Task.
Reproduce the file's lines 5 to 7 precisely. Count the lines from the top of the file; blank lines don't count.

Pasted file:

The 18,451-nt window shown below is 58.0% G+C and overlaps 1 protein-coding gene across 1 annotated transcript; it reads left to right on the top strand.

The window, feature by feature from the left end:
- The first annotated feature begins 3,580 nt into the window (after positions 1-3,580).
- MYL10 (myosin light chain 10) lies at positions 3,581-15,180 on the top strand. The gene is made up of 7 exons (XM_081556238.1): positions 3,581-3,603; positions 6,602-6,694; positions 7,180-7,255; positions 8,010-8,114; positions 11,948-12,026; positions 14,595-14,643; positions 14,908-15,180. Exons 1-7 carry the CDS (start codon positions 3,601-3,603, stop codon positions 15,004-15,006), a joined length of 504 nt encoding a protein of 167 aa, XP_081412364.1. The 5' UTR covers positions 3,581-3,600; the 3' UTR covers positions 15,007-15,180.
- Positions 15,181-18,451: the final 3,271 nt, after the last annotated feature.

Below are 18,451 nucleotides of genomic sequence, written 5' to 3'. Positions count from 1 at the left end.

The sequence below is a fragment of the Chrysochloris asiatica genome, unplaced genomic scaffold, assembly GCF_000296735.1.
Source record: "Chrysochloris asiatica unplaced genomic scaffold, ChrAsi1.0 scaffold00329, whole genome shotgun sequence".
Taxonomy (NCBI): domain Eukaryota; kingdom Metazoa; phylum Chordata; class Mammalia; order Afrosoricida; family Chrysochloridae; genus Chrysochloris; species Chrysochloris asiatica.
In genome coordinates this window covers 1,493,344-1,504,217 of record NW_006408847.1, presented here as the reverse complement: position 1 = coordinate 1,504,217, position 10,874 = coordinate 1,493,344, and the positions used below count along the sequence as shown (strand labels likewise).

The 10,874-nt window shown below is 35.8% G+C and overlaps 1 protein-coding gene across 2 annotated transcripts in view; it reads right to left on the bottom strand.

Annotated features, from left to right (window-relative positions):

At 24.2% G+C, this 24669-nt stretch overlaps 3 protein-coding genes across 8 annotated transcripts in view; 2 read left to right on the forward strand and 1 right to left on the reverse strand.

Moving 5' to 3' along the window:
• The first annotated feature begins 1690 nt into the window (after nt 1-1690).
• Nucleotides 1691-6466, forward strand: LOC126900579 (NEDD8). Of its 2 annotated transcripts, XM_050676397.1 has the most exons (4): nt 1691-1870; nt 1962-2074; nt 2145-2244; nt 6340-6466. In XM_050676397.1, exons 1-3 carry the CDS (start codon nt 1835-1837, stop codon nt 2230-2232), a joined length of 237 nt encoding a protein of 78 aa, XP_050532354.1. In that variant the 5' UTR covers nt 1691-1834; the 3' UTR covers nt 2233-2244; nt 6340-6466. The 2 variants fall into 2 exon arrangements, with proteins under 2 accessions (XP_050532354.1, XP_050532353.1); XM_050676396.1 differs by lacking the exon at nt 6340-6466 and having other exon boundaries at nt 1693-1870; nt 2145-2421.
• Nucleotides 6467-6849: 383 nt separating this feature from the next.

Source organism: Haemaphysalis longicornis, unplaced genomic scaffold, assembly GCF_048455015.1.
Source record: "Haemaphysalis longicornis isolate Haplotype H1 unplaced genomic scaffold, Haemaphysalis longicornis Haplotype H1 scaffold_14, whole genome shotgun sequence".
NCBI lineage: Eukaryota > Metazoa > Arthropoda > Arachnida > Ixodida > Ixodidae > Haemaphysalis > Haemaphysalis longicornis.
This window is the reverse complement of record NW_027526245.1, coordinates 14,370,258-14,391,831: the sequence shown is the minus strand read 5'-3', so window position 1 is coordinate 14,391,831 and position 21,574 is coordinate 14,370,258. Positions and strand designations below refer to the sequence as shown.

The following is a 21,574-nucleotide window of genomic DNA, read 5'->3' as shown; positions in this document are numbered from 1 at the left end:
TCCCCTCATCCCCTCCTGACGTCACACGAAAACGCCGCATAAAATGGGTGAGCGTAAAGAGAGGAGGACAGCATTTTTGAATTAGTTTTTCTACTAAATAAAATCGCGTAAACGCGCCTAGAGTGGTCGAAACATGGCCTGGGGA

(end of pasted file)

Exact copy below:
- Positions 15,181-18,451: the final 3,271 nt, after the last annotated feature.

Below are 18,451 nucleotides of genomic sequence, written 5' to 3'. Positions count from 1 at the left end.

The sequence below is a fragment of the Chrysochloris asiatica genome, unplaced genomic scaffold, assembly GCF_000296735.1.